Since its premiere at Cannes, "Ten" has been showered with the sort of praise that critics tend to lavish on directors who are ordained geniuses. "Ten" is pretty swell, especially in its first 15 minutes -- but after the first 30, the film essentially offers up more of the same. Shot in digital video with two cameras fixed to the car hood, it has none of the pictorial beauty of Kiarostami's "Where Is the Friend's House" and "And Life Goes On," and its conversational mosaic never reaches the intellectual heights of "Homework" and "Close-Up." "Ten" is one of the best films to open so far this year, but greeting each new work from a favored director as if it were equally brilliant can't be good for anyone, the director included.

It's a natural tendency for critics to collect filmmakers, yet it can be tricky when director and critic hail from such radically different worlds as Iran and the United States. Several years ago, a colleague explained that the reason the two leads in an Iranian film had to be played by a real married couple was that the woman exposes her ankle during the story.

For his part, Kiarostami has been rebuked by at least one Iranian critic for his depiction of women, notably in "The Wind Will Carry Us." His offense: Showing a man talking to a veiled young woman, which the critic likened to a metaphoric rape. I found the reproach baffling but instructive, and it certainly gave a frisson to the painful scene in "Ten" in which a woman removes her head scarf, a scene that will probably be censored in Iran.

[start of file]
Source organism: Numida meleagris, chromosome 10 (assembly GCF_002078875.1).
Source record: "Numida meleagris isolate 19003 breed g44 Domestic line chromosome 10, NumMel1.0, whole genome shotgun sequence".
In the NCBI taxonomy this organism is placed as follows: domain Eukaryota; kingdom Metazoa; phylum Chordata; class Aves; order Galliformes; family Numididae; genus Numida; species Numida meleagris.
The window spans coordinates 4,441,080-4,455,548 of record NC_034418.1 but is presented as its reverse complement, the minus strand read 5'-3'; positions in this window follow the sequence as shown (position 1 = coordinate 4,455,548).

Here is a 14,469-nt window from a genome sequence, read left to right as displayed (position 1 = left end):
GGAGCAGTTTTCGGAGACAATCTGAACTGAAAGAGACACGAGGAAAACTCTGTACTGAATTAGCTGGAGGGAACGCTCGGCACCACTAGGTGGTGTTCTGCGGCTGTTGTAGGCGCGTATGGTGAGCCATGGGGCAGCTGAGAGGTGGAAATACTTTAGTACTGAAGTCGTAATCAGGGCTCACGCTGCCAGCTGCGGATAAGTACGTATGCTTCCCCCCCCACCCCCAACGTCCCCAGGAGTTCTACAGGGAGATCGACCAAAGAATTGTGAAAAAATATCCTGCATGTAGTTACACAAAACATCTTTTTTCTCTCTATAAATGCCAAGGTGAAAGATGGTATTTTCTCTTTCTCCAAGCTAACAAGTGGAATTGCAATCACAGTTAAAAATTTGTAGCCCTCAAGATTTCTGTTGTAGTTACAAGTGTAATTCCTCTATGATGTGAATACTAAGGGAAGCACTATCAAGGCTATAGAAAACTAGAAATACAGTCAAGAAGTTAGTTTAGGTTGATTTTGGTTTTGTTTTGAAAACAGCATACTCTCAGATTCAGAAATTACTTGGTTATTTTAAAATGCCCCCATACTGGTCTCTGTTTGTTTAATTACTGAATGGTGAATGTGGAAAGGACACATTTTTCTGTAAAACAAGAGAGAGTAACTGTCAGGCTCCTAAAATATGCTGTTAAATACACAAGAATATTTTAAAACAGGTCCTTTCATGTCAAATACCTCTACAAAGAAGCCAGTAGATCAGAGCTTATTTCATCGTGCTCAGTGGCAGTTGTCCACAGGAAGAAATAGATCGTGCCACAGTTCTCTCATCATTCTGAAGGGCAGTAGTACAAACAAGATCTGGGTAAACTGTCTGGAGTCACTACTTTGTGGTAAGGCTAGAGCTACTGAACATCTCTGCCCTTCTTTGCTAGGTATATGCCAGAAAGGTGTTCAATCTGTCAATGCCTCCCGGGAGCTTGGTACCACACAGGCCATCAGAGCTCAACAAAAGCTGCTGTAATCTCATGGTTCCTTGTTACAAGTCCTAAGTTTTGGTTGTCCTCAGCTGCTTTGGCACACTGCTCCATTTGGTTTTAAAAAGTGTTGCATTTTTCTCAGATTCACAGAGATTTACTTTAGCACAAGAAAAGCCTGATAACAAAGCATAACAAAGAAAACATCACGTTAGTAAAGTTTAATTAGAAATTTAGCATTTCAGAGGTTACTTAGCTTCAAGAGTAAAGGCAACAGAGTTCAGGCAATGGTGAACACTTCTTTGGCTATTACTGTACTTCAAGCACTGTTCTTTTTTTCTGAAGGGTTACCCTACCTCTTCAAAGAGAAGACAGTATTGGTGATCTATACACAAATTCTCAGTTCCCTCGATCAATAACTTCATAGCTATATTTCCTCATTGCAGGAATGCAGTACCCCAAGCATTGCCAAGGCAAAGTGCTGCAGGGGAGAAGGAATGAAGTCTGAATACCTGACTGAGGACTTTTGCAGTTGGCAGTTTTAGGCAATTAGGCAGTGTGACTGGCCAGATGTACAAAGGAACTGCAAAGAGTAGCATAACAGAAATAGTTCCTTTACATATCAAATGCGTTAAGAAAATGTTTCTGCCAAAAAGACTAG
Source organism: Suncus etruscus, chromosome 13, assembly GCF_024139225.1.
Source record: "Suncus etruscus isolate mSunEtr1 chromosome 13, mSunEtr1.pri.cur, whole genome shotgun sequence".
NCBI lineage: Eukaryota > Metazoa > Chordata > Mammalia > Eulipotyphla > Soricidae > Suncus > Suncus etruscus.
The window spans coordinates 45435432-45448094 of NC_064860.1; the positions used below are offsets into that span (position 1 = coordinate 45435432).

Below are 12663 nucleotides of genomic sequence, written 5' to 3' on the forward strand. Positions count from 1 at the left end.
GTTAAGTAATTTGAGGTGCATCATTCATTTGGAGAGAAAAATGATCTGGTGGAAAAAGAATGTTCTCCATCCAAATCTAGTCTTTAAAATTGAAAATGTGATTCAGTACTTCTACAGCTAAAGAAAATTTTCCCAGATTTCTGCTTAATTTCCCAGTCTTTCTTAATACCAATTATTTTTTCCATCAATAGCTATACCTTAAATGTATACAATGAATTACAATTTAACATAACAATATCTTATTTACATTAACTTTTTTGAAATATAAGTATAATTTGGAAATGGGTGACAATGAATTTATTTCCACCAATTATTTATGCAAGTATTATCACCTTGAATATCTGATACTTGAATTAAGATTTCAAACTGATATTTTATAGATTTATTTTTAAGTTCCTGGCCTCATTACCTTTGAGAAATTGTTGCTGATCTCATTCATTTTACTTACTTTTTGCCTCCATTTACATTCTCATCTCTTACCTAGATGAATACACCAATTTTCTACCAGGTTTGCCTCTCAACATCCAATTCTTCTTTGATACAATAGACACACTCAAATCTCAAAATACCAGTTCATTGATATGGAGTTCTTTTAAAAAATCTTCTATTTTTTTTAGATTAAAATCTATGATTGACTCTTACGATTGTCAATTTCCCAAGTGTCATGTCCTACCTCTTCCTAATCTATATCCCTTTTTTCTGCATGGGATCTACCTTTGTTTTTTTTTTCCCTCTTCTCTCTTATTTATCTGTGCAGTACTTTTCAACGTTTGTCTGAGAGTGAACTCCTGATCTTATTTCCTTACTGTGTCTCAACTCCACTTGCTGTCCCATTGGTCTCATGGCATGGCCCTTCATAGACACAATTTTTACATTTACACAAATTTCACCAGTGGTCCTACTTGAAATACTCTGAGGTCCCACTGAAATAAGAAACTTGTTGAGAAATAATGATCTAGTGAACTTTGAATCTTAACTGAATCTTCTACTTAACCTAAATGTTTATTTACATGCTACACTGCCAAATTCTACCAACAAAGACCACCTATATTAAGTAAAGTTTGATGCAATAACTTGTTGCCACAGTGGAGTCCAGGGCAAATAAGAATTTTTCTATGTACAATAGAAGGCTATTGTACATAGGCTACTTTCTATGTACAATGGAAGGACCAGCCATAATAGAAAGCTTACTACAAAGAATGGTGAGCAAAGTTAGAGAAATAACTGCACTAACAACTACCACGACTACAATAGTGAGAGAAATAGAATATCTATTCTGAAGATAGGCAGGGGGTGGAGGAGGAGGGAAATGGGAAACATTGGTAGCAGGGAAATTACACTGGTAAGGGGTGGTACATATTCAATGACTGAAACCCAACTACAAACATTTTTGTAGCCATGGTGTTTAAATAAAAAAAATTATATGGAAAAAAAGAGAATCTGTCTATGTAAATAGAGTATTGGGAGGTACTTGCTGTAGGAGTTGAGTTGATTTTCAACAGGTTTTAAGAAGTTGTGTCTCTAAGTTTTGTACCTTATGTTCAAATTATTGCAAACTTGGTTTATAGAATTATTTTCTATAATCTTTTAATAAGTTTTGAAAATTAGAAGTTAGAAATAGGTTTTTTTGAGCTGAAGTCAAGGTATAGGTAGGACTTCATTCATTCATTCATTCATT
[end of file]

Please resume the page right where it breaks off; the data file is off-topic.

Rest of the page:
As a document of resistance, that simple image is a knockout. Kiarostami enjoys shooting in cars nearly as much as the late John Frankenheimer, but, unlike most Western directors, he tends to strip narrative down to the chassis, and in place of the usual screenplay beats, he offers up seamless blends of fiction and nonfiction, mood and ideas. The story for "Ten" draws on his screenplay and his rehearsals with the nonprofessional cast, and while everything in the car falls under the rubric of fiction, there's nothing fictional about either the emotions inside the car or the bustle of daily Tehran glimpsed through the windows. "Reality inspires fiction, and fiction inspires reality," the director has said. "Fiction is almost good when you make it a documentary. Both feed each other like a circle."

As it happens, the circle is a perfect descriptor for Kiarostami's metaphysical road movie, in which the beginning of the journey and its end meet to form a loop. ("The Circle," coincidentally, is also the title of another Iranian film, Jafar Panahi's tough feature about escaped female prisoners.)

"Ten" opens and closes with a scene with the driver's son barking a command at his mother. This kid with the face of an angel already knows how to speak in the voice of oppression. In his every insult and in her every tender and raging response, it is possible to hear echoes of a far louder dialogue about the present and future of Iran. The driver is putting a lot of miles on her odometer, but she still has a way to go.


MPAA rating: Unrated

Times guidelines: As chaste as it gets

Mania Akbari...The driver

Amin Maher...Amin (the son)

Marin Karmitz and Abbas Kiarostami present "Ten," a Zeitgeist Films release. Director-writer-photographer-editor Abbas Kiarostami. Music Peyman Yazdanian. Closing song Howard Blake. Running time: 1 hour, 34 minutes. In Persian, with English subtitles.

Exclusively at Laemmle's Music Hall, 9036 Wilshire Blvd., Beverly Hills, (310) 274-6869.